The blockchain became the driving force behind a new wave of cryptocurrencies that were known as altcoins, short for alternative coins.

These altcoins didn't need to be pigeonholed as either Bitcoin-like products or investment vehicles, although they certainly could serve those purposes. They really could fit into any niche that would have previously required some kind of bureaucratic institution to be at the center of the picture.

Altcoin Purposes

As an example, the coin known as Ether, product of the Ethereum blockchain, became extremely popular, in part because of its ability to help users out with smart contracts. Smart contracts, as you might be able to tell from the name, are contracts that can essentially self-execute thanks to the blockchain. Terms are set by a pair of peers, and once those terms are met, the network automatically sets the provisions of the contract into motion.

Of course, such contracts eliminate the need for costly lawyers. And that idea of eliminating costs and the third parties that impose them spread through many of the altcoins that soon came into existence. In any place in society where two people might need the services of a large company and organization to enter into some kind of agreement or relationship, they could use cryptocurrency initiatives built on the blockchain instead.

The Lure of the Cryptocurrency Movement

Throughout the examples cited above, a common theme emerges. The people who use cryptocurrency, whether as a payment system or for some other daily purpose, have the ability to take their autonomy into their hands. They don't need to be reliant on corporations or big businesses at every minute of every day.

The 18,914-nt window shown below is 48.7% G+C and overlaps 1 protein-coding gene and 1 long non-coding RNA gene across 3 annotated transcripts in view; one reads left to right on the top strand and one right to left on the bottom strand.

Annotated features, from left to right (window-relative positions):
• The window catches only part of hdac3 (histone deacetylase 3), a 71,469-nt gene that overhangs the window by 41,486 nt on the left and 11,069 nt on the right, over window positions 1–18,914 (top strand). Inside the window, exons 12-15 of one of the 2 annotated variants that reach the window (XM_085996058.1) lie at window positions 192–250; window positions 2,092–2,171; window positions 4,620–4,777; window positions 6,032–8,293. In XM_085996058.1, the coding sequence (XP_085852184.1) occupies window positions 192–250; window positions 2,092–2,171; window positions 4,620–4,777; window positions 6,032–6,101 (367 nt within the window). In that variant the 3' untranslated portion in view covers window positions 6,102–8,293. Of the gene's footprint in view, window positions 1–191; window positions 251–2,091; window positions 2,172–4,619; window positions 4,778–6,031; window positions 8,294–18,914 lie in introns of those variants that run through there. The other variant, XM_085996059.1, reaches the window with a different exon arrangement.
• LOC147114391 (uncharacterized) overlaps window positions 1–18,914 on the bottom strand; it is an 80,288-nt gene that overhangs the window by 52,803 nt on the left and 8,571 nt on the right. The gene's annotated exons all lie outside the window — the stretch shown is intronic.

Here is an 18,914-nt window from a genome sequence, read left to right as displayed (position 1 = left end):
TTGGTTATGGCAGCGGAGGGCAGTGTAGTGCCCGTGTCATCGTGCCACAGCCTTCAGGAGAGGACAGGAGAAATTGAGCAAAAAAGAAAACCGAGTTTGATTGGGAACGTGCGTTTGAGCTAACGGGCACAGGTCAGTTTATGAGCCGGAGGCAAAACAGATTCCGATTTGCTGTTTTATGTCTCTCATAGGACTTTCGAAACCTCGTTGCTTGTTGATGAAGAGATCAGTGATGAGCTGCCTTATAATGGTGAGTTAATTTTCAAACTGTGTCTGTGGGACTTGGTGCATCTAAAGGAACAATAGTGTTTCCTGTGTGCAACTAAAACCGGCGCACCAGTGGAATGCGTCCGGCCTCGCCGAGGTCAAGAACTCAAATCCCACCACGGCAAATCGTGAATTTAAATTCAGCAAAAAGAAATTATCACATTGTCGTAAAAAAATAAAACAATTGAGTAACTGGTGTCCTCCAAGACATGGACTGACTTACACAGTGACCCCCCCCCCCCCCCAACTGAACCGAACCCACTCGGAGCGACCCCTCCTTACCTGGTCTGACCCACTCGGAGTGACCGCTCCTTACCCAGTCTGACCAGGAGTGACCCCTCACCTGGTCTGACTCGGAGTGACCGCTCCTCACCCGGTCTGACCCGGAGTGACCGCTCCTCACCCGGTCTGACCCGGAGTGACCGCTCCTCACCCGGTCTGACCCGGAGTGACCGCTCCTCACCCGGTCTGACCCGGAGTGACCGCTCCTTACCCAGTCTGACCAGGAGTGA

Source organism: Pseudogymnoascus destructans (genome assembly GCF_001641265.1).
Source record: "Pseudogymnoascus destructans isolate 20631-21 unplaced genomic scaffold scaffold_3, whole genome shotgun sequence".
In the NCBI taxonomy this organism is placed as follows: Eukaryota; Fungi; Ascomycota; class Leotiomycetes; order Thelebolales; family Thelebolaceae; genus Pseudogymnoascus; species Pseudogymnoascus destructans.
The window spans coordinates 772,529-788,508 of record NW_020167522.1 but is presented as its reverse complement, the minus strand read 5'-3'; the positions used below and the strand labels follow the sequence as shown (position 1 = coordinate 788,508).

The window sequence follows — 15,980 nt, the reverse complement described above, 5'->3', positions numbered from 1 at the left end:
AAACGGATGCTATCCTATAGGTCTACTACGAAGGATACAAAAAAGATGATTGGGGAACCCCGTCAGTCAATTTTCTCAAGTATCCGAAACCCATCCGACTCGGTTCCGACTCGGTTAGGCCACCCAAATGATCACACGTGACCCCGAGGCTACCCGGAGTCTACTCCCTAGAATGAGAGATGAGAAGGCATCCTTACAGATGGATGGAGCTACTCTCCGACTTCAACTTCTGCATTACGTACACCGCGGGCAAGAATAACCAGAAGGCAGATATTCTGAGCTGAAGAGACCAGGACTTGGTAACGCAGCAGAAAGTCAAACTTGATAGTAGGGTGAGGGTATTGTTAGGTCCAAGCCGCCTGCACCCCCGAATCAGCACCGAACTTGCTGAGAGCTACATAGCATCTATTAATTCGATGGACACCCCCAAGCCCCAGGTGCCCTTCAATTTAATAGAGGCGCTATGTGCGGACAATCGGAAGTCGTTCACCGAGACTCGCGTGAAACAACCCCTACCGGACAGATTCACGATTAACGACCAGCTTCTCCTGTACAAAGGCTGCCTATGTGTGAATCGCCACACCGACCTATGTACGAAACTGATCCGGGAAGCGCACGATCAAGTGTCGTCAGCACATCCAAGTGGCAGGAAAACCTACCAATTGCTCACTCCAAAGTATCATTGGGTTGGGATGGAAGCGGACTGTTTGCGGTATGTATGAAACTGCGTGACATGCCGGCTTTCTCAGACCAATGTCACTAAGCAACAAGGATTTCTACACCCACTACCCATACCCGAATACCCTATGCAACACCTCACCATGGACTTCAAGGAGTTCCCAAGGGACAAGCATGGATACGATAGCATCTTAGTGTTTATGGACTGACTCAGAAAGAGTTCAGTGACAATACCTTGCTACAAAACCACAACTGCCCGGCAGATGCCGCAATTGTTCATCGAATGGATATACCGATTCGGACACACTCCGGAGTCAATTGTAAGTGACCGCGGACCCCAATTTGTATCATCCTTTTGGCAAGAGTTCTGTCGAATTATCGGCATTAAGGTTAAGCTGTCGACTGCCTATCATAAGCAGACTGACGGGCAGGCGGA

As a result, cryptocurrency, both in the beginning of its existence and now nearly a decade into it, tends to appeal to those who have an independent spirit about them. Many people have no use for the feeling that they are just a tiny part of some big machine over which they have no control. Cryptocurrency, especially the coins that were created for the right reasons and with the right amount of ingenuity behind them, gives them back that control.

Now that cryptocurrency has evolved and survived some growing pains, the next step is to ensure that the applications that the coins promise will be used on a widespread level. For that to happen, it might mean that the cryptocurrency community will need to come into alliance with some of the powers that be that they have previously tied to evade. It will be interesting when that happens to see if cryptocurrency loses some of the essence that made it so popular in the first place.

In any case, the rise of cryptocurrency should continue. And as more people get exposure to the coins, they figure to keep finding more reasons for using cryptocurrency.